Fourth of July Fireworks Safety

Fourth of July Fireworks Safety

Every Fourth of July, Americans celebrate our nation’s independence in a number of ways. Some folks attend local parades, others fire up the barbeque, and of course there’s Nathan’s Famous International Hot Dog Eating Contest on the Coney Island boardwalk. No Fourth of July celebration would be complete, however, without a dazzling display of fireworks. But why do we celebrate freedom with sparklers and Roman candles? It’s all because of America’s second president.

John Adams, one of the lead architects behind America’s push for independence from the British Empire, wanted to celebrate the occasion in a monumental way. In a letter dated July 3, 1776, John Adams wrote to his wife, Abigail Adams, that this historic moment should be, “solemnized with Pomp and Parade, with Shows, Games, Sports, Guns, Bells, Bonfires and Illuminations from one End of this Continent to the other from this Time forward forever more.” Although the Fourth of July was not recognized as an official federal holiday until nearly one hundred years later, we have been celebrating with bombs bursting in air ever since.

This holiday, if you’d like to have your own fireworks display, first make sure they’re allowed in your state (and that you know how to use them safely!). We’ve put together some tips to make sure you have a fun and safe Fourth of July:

  • Let’s start with the basics:
    • Purchase fireworks from reputable sources to guarantee you’re getting what you pay for. Many states require a permit or license to sell fireworks, so there’s a good chance that guy selling mortars out of the trunk of a car might not be legit.
    • Are the fireworks you bought “safe and sane,” a term generally used for fireworks that don’t fly, explode, or use advanced pyrotechnics? Are you using serial fireworks instead? Each kind requires its own prep, so it’s best to answer these questions long before you light a fuse.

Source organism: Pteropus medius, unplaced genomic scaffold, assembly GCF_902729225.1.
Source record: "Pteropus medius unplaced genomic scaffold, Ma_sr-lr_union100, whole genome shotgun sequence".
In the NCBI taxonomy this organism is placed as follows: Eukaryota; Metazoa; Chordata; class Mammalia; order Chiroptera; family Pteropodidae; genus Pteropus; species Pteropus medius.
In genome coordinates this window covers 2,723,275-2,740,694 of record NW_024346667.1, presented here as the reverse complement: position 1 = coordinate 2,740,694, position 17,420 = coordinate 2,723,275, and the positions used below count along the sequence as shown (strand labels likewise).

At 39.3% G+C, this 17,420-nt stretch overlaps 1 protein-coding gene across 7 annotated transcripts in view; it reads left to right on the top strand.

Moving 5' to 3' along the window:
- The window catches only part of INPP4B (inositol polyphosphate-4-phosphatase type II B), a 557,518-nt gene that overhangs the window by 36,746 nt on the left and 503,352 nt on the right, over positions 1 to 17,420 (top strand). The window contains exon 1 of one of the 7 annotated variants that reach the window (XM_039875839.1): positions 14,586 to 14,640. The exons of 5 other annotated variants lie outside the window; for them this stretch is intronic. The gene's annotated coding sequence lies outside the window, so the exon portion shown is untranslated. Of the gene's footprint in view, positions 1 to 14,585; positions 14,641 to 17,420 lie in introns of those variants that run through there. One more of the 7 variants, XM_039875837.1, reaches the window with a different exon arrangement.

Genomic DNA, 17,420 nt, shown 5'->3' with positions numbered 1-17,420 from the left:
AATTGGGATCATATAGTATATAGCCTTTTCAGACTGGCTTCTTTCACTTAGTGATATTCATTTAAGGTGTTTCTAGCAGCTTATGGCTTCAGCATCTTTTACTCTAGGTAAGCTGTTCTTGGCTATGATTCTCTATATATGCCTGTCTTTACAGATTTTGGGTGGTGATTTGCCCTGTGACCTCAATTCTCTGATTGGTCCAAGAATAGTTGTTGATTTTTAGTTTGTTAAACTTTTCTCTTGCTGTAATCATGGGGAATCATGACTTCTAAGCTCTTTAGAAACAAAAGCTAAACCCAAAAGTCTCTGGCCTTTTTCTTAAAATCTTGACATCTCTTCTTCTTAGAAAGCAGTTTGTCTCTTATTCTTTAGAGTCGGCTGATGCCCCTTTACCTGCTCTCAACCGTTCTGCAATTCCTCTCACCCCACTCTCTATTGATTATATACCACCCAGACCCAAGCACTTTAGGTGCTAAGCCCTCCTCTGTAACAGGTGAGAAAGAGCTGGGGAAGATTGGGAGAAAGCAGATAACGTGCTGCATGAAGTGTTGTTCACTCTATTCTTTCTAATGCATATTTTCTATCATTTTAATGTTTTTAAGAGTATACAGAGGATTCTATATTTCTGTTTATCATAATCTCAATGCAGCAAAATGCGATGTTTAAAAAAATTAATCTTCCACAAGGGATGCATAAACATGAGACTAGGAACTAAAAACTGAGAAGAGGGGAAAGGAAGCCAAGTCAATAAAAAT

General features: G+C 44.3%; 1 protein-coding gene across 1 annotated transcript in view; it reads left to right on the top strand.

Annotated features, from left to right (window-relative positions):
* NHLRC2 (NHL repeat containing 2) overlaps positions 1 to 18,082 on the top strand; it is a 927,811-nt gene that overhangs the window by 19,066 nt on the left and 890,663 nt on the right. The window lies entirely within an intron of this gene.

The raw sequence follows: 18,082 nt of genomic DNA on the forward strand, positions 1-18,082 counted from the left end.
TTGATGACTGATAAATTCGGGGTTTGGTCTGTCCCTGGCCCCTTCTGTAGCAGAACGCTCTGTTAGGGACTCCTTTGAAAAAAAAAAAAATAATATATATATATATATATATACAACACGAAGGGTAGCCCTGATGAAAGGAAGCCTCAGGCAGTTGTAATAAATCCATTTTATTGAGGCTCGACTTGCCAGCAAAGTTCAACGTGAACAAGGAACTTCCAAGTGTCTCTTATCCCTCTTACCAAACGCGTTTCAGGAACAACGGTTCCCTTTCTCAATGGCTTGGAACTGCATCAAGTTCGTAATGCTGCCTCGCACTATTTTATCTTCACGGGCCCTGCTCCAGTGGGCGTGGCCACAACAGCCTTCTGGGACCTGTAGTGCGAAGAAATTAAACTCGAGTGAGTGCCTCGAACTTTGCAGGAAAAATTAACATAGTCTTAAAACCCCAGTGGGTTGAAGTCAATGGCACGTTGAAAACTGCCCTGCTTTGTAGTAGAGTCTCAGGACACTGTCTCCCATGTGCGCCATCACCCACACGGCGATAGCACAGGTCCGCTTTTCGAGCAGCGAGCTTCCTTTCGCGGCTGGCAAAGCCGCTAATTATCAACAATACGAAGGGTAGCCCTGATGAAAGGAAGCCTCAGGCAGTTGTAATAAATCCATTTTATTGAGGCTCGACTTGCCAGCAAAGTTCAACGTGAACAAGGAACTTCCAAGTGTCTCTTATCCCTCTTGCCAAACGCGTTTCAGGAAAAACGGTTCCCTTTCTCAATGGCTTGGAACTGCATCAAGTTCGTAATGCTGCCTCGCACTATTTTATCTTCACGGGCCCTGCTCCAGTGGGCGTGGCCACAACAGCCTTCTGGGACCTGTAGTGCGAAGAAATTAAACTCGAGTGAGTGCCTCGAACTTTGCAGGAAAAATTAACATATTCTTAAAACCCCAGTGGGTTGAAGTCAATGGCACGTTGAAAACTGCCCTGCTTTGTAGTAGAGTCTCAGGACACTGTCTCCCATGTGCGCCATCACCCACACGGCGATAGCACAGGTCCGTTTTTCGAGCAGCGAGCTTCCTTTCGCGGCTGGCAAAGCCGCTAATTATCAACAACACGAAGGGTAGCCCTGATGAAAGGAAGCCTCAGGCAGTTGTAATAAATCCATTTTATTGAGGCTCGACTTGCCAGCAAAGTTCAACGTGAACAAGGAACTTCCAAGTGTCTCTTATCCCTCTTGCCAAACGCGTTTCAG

• Store fireworks in a cool, dry place.
    • Read instructions and pay attention to warning labels.
  • The perfect place to launch fireworks is a paved open space like a parking lot or driveway. If you’d rather stage your show in the backyard, just make sure you clear away any dry debris.
  • Keep a bucket of water nearby or a garden hose handy to put out used fireworks and douse any dud before throwing them away.
  • While it’s great to share your show with kids, only adults (or supervised teens) should actually handle fireworks. Store unused fireworks out of the reach of children.
  • If you’re the lucky one who gets to set off the fireworks:
    • Light them up one at a time, and keep a good distance.
    • Protective eyewear is also a good idea. You can use regular glasses or sunglasses, but wrap-around safety glasses are best. If you get an eye injury, head straight to the emergency room, and don’t rub or put any pressure on your eye.
  • It’s tempting to make the most of every last explosion, but don’t relight duds.
  • Kids love sparklers, but they can burn at up to 2,000 degrees! Teach your children to be careful and make sure the sparks don’t land on skin.
  • Pets have sensitive ears, and loud noises can easily startle them. Leave dogs and cats at home, and keep them indoors when using fireworks.
  • Before you throw away used fireworks, hose them down with plenty of water, and remember to dispose of them in metal trash bins.
  • Accidents happen, so if you or a loved one gets burned, the Mayo Clinic has some great advice.

These tips will ensure that when you look back on this past Fourth of July, the only emergency you will remember is running out of burgers for the grill. Happy 4th!

What’s your favorite Fourth of July memory? Let us know in the comments!


Photo by Paul Polichronakis/Flickr